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Old 03-27-2006, 11:01 AM   #31
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Originally posted by yolland

I think this applies nicely both to deciding whether you're getting what you need from your religious community, and to deciding whether you're getting what you need from belonging to no community at all.
Then of course the challenge is to find a religious community (in my case one rooted in Christianity) that provides a good balance of shared belief/tradition and independent thinking, open-minded exploration of spirituality/religions to find threads of universal understanding versus being right or wrong.

Know of any?
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Old 03-27-2006, 12:05 PM   #32
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How we define God currently is merely someone else's personal revelation.
That's an interesting point. Though, I'm not sure you can call all religion personal revelation on the same level. Can we really lump together the authoritative writings of apostles with those of someone today? It seems it takes a combination of personal revelation together with God’s interaction with people that allows some writings to stand the test of time.

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It would explain why God/Allah might as well be two different gods, despite technically being one in the same.

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I think we've been through this one before. On a technical level, God and Allah cannot be the same because of the prophetic writings, the "requirements" of the relationship, and the role of Jesus Christ.
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Old 03-27-2006, 12:15 PM   #33
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Quote:
Originally posted by AliEnvy
Then of course the challenge is to find a religious community (in my case one rooted in Christianity) that provides a good balance of shared belief/tradition and independent thinking, open-minded exploration of spirituality/religions to find threads of universal understanding versus being right or wrong.

Know of any?
Well I'm afraid that's not really up my alley... although I will say some Christian friends of mine who kinda sorta share those concerns have been very happy attending local Quaker meetings.

As far as the study of other faiths goes though, I think that is--at least initially--best taken up on your own, and should ideally be done under the guidance of a respected teacher from that faith (who understands that you're not looking to convert, of course), or second best, a bona fide scholar (as in PhD) of it. If you start out studying Hinduism from a Judeo-Christian POV, for example, your understanding of its foundational concepts will likely be stunted and skewed in that they will all be defined *relative to* supposedly analogous Judeo-Christian concepts in your mind. A bit like trying to rely on one of these Web-based translators to read articles in French, rather than having someone who knows both French language and French culture deeply guide you through it. (Illustrative tip: Never choose the Bhagavad-Gita as your inaugural foray into "Hindu thought." While it's inarguably a definitive text within Hinduism, and the Hare Krishnas have endeared it to hippies everywhere, it was also written with deeply reactionary purposes in mind, and it's very important to first understand what it was reacting to before you go treating it as some sort of Hindu ur-text.) Then once you have a genuine appreciation for these other understandings on their own terms, then you can productively integrate them into your own faith and share that with others who've had similar experiences. For example, as mentioned, it was at an ashram where I really came to understand what meditation was, but later this naturally led to a (renewed) interest in Kabbalah and Jewish mystical tradition, where I was happy to discover that appreciation of and dialogue with Asian traditions is in fact a flourishing part of contemporary Jewish practice.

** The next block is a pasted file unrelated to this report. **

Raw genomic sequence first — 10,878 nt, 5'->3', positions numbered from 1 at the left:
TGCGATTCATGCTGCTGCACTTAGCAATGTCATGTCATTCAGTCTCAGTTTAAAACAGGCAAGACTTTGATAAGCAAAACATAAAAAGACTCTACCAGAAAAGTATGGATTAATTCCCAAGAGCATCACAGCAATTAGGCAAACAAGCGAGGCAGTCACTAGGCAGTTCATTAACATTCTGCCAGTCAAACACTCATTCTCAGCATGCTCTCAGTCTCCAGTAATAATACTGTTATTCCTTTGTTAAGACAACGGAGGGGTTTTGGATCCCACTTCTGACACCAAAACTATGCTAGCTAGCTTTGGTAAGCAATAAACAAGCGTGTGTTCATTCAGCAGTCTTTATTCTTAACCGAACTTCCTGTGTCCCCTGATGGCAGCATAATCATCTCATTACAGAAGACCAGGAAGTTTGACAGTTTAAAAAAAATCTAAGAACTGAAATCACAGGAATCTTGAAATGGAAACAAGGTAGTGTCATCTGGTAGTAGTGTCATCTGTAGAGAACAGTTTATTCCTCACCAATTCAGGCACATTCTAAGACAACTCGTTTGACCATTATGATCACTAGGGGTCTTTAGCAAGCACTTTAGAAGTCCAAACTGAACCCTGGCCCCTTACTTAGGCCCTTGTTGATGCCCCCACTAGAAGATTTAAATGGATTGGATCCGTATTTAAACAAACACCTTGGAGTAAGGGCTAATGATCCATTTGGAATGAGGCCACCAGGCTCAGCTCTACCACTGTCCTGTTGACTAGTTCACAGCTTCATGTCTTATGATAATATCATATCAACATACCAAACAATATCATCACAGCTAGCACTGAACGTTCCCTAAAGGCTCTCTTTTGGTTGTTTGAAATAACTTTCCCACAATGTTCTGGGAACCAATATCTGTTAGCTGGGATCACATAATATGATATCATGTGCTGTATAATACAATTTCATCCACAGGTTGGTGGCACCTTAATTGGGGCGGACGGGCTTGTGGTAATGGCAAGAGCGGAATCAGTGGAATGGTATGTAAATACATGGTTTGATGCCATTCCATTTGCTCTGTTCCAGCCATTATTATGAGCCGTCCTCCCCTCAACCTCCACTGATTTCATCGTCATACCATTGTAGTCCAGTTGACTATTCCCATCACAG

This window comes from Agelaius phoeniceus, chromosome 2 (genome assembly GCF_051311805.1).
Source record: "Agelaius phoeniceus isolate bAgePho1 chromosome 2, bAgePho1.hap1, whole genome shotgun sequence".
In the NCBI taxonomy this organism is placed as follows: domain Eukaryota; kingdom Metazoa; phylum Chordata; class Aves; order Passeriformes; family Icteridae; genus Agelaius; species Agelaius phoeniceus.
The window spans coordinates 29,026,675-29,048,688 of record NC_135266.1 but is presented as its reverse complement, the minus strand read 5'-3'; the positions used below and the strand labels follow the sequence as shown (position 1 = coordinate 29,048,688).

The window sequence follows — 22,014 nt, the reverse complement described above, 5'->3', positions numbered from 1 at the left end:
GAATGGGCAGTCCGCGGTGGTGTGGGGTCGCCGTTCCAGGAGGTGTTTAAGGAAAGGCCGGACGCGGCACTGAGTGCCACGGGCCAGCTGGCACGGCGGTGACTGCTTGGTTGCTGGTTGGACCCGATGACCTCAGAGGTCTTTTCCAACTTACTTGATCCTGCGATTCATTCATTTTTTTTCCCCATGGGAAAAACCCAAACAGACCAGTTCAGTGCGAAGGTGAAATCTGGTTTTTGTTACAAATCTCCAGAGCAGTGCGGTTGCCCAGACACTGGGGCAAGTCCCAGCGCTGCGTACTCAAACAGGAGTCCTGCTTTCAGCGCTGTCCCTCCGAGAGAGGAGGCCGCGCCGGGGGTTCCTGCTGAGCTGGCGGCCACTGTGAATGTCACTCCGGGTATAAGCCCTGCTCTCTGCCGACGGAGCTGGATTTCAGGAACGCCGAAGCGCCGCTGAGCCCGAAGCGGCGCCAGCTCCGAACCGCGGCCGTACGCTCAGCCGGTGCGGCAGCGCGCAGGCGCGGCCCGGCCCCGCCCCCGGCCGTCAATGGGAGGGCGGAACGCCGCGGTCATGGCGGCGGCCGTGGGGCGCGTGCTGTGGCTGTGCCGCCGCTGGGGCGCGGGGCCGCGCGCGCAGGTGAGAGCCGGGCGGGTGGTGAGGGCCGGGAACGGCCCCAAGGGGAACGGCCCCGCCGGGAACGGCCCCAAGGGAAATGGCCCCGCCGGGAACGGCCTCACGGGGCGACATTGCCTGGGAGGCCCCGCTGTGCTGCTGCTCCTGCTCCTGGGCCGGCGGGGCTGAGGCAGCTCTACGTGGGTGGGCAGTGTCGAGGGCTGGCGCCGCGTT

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Old 03-27-2006, 01:12 PM   #34
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Well I'm afraid that's not really up my alley...
Hehe damn, I was hoping you'd know lol. Bah, it was more of a rhetorical question since that approach is virtually non-existent in any conventional religious institution.
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